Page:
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TUI_Travel,_Europe’s_leading_travel_company,_is_bracing_for_immense_losses_due_to_the_riots_in_Egypt.

03. 02. 11. - 16:20

TUI Travel expects serious losses over Egypt

TUI Travel, Europe’s leading travel company, is bracing for immense losses due to the riots in Egypt.

TUI Austria, the German company’s Austrian subsidiary, announced today (Thurs) that the whole company is expecting to make a loss of between 29 million and 35 million Euros in the first quarter of 2011 due to the thousands of cancelled journeys to Egypt.

Hundreds of thousands took to the streets in the North African country’s largest cities to force the current regime to resign.

Citizens have called for more democracy and fair elections in the country which has long been one of the most popular holiday destinations for Austrians. Dozens of people have been killed in fights as the situation in the country is getting more and more insecure and unclear.

Nobel Peace Prize laureate Mohamed ElBaradei travelled from Vienna to Cairo some days ago to join the masses demonstrating against Egyptian President Hosni Mubarak and his government in the country’s capital city. ElBaradei headed the Vienna-based International Atomic Energy Agency (IAEA) between 1997 and 2009.

The Austrian foreign ministry issued a general travel warning for the whole of Egypt on Friday.

TUI Travel recently decided to stop offering vacations in Egypt until 14 February. Austrians who booked a TUI Austria trip to Egypt can rebook or cancel the holiday without any extra costs.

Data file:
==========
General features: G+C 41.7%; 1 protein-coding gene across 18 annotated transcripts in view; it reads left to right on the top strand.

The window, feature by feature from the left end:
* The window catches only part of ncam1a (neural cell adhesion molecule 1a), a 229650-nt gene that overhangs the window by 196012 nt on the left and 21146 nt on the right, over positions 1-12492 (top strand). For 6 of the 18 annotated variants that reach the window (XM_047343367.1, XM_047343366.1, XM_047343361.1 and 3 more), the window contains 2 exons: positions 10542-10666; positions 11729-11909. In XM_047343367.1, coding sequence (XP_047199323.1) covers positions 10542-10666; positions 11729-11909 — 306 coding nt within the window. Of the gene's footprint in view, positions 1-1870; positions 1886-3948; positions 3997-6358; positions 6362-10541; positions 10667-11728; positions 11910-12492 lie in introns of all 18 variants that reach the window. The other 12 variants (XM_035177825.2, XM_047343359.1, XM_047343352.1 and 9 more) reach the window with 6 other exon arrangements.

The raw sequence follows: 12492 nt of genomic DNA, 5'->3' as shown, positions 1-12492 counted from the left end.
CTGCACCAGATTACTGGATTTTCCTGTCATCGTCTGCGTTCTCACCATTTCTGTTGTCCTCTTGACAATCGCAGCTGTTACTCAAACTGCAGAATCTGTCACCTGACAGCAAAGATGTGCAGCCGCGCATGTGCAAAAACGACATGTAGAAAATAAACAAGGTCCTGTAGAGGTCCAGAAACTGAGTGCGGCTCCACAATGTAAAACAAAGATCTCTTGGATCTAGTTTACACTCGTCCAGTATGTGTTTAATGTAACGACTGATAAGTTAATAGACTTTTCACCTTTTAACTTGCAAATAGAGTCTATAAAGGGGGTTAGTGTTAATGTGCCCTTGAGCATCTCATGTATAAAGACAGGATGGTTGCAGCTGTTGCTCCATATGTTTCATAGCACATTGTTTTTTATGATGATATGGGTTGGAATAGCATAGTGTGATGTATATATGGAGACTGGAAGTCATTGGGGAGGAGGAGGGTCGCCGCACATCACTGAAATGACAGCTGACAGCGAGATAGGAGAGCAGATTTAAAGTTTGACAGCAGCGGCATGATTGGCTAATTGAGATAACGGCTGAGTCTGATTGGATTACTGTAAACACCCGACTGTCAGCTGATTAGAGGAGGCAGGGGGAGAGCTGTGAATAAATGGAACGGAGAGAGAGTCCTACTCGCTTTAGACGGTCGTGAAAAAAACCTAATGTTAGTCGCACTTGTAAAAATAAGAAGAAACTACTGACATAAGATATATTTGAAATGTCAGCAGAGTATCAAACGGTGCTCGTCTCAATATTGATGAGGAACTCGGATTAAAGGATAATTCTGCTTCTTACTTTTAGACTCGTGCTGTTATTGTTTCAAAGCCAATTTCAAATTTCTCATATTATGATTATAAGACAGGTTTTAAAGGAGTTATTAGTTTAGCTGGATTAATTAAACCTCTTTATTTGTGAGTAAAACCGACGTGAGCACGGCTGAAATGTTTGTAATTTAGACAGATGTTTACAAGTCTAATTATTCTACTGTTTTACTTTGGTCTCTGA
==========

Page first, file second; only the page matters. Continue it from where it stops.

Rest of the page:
TUI Austria rival Verkehrsbüro Group said only recently that it had recorded a 25 per cent year on year rise of bookings for holidays in Egypt in 2010. The firm runs 125 Ruefa travel offices across Austria.

Meanwhile, the Austrian army is carrying out evacuation flights to return Austrian citizens home from Egypt.

Defence ministry official Peter Barthou said today that a Lockheed C-130 Hercules cargo aircraft departing from Luxor landed at Vienna International Airport (VIA) at 11pm last night. Sixty-two holidaymakers and people working in Egypt were on board the plane, he explained. Barthou said 59 of them were Austrians.

The transfer was the latest in a series of evacuation flights by the Austrian military. Another flight is scheduled for later today.

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